To Call Myself “Survivor”
“I’m not a survivor. I’m not strong - I’m the weakest person I know.”
It’s easy to think that way, no matter how much you have been through. I do it all the time, and I’m not the only one who does.
The word “survivor” conjures up an image of someone who is thriving. You think of someone who has taken their crisis and conquered it, beat it, kicked its ass, made it their bitch, or whatever (all with an unfailingly optimistic attitude and minimal if any psychological problems, mind you) - and then told their story to the world, crusaded for their cause, became a public figure and founded some kind of organization in their name.
I am not that person. I didn’t get killed, but I am a dysfunctional mess at best. And sometimes I wonder if I have even been through that much. I sometimes find myself thinking, “I’m not a starving child in Africa. I have food, a place to live, an education, and a lot more. Other people much worse off have kicked some ass and founded charities, and I can’t even deal with my comparably minuscule problems?” I am no inspiration. My battles have left me weak and pathetic. So how could I possibly deserve to claim the title of “survivor?”
But I have news for you, and for me, and it comes courtesy of the dictionary:
- Continue to live or exist, esp. in spite of danger or hardship.
- Continue to live or exist in spite of (an accident or ordeal).
The only qualification for survivorship is continuing to exist after your life has turned to manure. There is no mention of strength whatsoever!
And another thing: Strength does not always come from within. It is impossible for a person to survive completely by themselves. That is why, in a moment of need, people lend you their strength. You don’t have to be strong yourself to survive.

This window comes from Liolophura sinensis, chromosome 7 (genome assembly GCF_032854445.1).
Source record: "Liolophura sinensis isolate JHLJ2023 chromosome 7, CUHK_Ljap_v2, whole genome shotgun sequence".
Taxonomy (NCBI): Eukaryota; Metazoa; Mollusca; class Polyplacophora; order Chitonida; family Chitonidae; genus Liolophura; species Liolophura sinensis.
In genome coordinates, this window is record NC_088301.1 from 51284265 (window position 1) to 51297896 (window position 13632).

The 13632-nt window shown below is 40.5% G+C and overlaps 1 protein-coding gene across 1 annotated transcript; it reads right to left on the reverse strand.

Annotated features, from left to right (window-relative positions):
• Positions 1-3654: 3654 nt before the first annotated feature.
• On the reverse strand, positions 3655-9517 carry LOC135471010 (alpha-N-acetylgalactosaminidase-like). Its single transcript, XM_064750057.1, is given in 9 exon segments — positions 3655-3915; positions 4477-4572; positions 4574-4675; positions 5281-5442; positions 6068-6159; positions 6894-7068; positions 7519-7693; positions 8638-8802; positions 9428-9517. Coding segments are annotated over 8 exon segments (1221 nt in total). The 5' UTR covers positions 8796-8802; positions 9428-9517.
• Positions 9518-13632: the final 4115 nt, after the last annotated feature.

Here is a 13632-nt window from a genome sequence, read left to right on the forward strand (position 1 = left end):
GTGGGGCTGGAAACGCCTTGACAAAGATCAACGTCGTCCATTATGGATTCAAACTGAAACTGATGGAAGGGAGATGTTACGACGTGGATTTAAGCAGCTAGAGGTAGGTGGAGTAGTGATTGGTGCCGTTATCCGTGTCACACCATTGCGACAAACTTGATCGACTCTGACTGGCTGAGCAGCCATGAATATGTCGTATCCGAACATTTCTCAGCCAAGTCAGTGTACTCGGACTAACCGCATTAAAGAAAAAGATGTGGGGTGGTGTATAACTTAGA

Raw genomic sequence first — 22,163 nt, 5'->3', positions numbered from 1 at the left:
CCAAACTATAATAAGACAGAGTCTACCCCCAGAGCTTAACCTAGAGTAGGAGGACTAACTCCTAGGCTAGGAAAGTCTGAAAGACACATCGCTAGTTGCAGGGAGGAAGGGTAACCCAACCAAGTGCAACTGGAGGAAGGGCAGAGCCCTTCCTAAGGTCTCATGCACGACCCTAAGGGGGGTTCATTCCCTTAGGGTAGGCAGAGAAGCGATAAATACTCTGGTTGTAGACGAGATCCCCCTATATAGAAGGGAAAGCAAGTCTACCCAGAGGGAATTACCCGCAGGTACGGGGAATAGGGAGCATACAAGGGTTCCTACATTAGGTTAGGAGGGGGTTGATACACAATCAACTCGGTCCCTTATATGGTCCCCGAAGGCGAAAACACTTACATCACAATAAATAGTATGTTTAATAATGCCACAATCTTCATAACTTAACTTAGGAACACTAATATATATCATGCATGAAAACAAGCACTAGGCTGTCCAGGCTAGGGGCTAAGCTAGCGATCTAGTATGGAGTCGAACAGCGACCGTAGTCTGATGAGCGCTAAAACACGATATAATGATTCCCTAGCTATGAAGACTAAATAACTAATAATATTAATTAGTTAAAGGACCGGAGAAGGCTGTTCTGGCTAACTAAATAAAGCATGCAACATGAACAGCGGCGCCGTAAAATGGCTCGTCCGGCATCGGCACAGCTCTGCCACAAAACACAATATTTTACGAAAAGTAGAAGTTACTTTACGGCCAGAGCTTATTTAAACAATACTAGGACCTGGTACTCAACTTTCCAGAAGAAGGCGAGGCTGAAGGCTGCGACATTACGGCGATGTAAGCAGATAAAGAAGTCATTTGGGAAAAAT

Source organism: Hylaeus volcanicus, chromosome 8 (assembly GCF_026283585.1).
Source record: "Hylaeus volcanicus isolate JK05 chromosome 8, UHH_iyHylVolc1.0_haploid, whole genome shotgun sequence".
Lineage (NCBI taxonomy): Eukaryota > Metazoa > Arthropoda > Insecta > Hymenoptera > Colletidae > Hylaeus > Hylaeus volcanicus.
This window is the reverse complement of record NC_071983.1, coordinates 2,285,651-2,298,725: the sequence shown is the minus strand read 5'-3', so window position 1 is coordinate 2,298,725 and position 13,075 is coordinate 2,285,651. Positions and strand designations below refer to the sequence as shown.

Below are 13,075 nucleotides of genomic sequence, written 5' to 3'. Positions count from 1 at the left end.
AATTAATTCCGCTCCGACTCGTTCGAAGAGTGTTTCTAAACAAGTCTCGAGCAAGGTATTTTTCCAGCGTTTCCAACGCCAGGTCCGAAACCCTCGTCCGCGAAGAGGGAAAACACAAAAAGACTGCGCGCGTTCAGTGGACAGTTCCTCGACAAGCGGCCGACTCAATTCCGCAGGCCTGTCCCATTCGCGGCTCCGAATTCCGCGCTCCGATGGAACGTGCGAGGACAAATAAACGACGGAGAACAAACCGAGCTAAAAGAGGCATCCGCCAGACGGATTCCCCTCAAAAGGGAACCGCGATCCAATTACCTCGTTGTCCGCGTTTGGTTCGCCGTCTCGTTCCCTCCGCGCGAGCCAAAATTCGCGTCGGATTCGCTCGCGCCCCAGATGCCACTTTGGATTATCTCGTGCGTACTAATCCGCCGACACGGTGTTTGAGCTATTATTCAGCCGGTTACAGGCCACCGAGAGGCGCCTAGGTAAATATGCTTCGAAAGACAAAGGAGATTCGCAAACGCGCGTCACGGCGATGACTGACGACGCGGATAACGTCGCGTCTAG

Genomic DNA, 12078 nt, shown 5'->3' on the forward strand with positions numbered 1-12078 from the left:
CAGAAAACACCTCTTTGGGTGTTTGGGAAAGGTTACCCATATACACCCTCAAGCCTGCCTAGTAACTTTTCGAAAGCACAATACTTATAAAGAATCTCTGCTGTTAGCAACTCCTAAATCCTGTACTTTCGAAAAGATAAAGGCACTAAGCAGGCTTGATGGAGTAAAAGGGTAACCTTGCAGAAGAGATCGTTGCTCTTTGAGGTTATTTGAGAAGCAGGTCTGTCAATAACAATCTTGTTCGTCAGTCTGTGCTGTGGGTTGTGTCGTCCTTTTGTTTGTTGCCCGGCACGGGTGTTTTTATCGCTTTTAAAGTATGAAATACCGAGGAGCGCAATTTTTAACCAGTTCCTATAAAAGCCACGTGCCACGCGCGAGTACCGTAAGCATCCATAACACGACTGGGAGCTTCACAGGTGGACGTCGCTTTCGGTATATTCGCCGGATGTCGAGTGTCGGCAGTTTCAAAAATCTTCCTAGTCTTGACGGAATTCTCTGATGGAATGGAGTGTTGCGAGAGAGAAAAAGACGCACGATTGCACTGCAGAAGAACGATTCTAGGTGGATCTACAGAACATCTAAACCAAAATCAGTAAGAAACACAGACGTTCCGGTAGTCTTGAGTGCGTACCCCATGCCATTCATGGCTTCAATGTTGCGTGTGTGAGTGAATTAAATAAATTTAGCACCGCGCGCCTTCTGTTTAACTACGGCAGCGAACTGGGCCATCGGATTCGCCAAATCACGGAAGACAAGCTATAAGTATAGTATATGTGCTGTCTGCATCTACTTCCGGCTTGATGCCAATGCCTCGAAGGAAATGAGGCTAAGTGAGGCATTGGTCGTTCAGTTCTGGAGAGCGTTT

In any case, you ARE strong to have lived through it, and you are definitely strong if you have the courage to admit that you feel weak. You are NOT a victim. NOT a statistic. NOT a failure. NOT pathetic. NOT ANY OF THAT.
YOU are a SURVIVOR.
What Is Abuse?
- Verbal Abuse occurs when one person uses words and body language to inappropriately criticize another person. Verbal abuse often involves ‘putdowns’ and name-calling intended to make the victim feel they are not worthy of love or respect, and that they do not have ability or talent. If the victim speaks up against these statements, they are often told that the criticisms were “just a joke”, and that it is their own problem that they do not find the joke funny. They may also be told that no abuse is happening; that it is “all in their head”. Verbal abuse is dangerous because it is often not easily recognized as abuse, and therefore it can go on for extended periods, causing severe damage to victim’s self-esteem and self-worth. Damaged victims may fail to take advantage of opportunities that would enrich their lives because they come to believe they are not worthy of those opportunities.